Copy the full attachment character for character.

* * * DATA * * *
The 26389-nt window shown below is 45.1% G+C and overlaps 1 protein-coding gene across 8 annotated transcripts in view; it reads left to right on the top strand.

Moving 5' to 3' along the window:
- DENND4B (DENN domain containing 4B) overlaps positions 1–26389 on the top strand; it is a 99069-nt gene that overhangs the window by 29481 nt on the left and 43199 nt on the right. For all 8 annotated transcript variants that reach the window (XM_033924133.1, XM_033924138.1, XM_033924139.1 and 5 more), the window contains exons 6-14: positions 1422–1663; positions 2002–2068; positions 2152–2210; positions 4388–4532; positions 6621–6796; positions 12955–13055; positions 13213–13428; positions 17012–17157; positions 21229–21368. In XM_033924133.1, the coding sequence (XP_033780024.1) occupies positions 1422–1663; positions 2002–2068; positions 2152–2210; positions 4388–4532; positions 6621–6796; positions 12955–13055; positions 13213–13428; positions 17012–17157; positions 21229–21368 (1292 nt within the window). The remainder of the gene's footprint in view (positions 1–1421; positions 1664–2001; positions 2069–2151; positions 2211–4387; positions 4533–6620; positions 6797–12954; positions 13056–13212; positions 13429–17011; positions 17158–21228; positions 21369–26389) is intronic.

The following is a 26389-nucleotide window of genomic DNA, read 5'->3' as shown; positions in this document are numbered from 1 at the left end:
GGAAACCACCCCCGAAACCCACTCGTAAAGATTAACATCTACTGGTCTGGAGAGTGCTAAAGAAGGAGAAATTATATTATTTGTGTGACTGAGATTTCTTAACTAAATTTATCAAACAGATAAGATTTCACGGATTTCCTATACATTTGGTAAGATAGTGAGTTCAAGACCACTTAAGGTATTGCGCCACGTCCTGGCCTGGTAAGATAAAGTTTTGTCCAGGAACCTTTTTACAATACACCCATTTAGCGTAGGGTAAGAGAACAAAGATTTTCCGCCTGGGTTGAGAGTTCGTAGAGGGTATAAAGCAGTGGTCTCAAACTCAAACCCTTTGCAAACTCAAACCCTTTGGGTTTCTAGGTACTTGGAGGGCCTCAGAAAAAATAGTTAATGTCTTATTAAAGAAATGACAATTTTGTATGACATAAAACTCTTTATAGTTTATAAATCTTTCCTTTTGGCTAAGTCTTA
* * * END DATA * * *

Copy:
The 26389-nt window shown below is 45.1% G+C and overlaps 1 protein-coding gene across 8 annotated transcripts in view; it reads left to right on the top strand.

Moving 5' to 3' along the window:
- DENND4B (DENN domain containing 4B) overlaps positions 1–26389 on the top strand; it is a 99069-nt gene that overhangs the window by 29481 nt on the left and 43199 nt on the right. For all 8 annotated transcript variants that reach the window (XM_033924133.1, XM_033924138.1, XM_033924139.1 and 5 more), the window contains exons 6-14: positions 1422–1663; positions 2002–2068; positions 2152–2210; positions 4388–4532; positions 6621–6796; positions 12955–13055; positions 13213–13428; positions 17012–17157; positions 21229–21368. In XM_033924133.1, the coding sequence (XP_033780024.1) occupies positions 1422–1663; positions 2002–2068; positions 2152–2210; positions 4388–4532; positions 6621–6796; positions 12955–13055; positions 13213–13428; positions 17012–17157; positions 21229–21368 (1292 nt within the window). The remainder of the gene's footprint in view (positions 1–1421; positions 1664–2001; positions 2069–2151; positions 2211–4387; positions 4533–6620; positions 6797–12954; positions 13056–13212; positions 13429–17011; positions 17158–21228; positions 21369–26389) is intronic.

The following is a 26389-nucleotide window of genomic DNA, read 5'->3' as shown; positions in this document are numbered from 1 at the left end:
GGAAACCACCCCCGAAACCCACTCGTAAAGATTAACATCTACTGGTCTGGAGAGTGCTAAAGAAGGAGAAATTATATTATTTGTGTGACTGAGATTTCTTAACTAAATTTATCAAACAGATAAGATTTCACGGATTTCCTATACATTTGGTAAGATAGTGAGTTCAAGACCACTTAAGGTATTGCGCCACGTCCTGGCCTGGTAAGATAAAGTTTTGTCCAGGAACCTTTTTACAATACACCCATTTAGCGTAGGGTAAGAGAACAAAGATTTTCCGCCTGGGTTGAGAGTTCGTAGAGGGTATAAAGCAGTGGTCTCAAACTCAAACCCTTTGCAAACTCAAACCCTTTGGGTTTCTAGGTACTTGGAGGGCCTCAGAAAAAATAGTTAATGTCTTATTAAAGAAATGACAATTTTGTATGACATAAAACTCTTTATAGTTTATAAATCTTTCCTTTTGGCTAAGTCTTA